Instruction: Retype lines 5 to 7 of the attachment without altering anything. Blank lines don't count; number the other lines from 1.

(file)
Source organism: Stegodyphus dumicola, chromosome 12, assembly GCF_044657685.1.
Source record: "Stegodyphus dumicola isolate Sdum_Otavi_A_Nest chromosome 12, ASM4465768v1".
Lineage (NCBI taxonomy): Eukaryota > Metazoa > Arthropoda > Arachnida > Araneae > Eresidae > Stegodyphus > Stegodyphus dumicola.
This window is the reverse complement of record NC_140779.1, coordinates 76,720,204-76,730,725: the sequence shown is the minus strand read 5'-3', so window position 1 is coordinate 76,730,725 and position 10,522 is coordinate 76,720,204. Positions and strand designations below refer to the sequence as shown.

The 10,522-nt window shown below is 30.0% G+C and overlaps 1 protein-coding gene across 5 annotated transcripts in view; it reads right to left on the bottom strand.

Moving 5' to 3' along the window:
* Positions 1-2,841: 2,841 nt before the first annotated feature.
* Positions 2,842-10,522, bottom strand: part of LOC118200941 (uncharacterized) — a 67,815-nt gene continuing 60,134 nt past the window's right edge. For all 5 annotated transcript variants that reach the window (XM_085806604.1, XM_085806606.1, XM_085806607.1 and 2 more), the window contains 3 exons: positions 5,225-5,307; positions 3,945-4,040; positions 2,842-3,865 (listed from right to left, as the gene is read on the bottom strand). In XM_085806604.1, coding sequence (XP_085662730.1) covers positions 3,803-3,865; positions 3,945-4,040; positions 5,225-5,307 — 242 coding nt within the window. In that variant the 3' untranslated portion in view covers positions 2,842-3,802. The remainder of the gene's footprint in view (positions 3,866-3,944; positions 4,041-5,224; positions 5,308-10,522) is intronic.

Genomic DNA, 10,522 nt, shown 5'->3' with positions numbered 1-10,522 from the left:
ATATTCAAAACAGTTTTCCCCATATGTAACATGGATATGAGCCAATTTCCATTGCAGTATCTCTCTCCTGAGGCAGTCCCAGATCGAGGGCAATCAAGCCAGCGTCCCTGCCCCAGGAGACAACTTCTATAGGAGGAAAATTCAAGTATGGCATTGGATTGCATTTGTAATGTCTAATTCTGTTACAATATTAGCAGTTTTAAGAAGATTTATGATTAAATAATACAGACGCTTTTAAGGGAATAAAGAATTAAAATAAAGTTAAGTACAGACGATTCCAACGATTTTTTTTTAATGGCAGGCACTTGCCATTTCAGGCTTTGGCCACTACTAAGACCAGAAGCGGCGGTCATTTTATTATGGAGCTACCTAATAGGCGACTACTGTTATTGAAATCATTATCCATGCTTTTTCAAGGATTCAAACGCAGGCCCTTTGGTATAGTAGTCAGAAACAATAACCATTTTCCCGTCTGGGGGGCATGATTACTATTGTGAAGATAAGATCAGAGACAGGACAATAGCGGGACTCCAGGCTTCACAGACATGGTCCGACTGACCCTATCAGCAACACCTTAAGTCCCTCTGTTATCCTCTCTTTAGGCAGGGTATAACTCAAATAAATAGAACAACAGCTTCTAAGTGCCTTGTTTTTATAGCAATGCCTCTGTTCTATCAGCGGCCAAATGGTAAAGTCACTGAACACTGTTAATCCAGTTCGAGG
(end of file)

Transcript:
The 10,522-nt window shown below is 30.0% G+C and overlaps 1 protein-coding gene across 5 annotated transcripts in view; it reads right to left on the bottom strand.

Moving 5' to 3' along the window:
* Positions 1-2,841: 2,841 nt before the first annotated feature.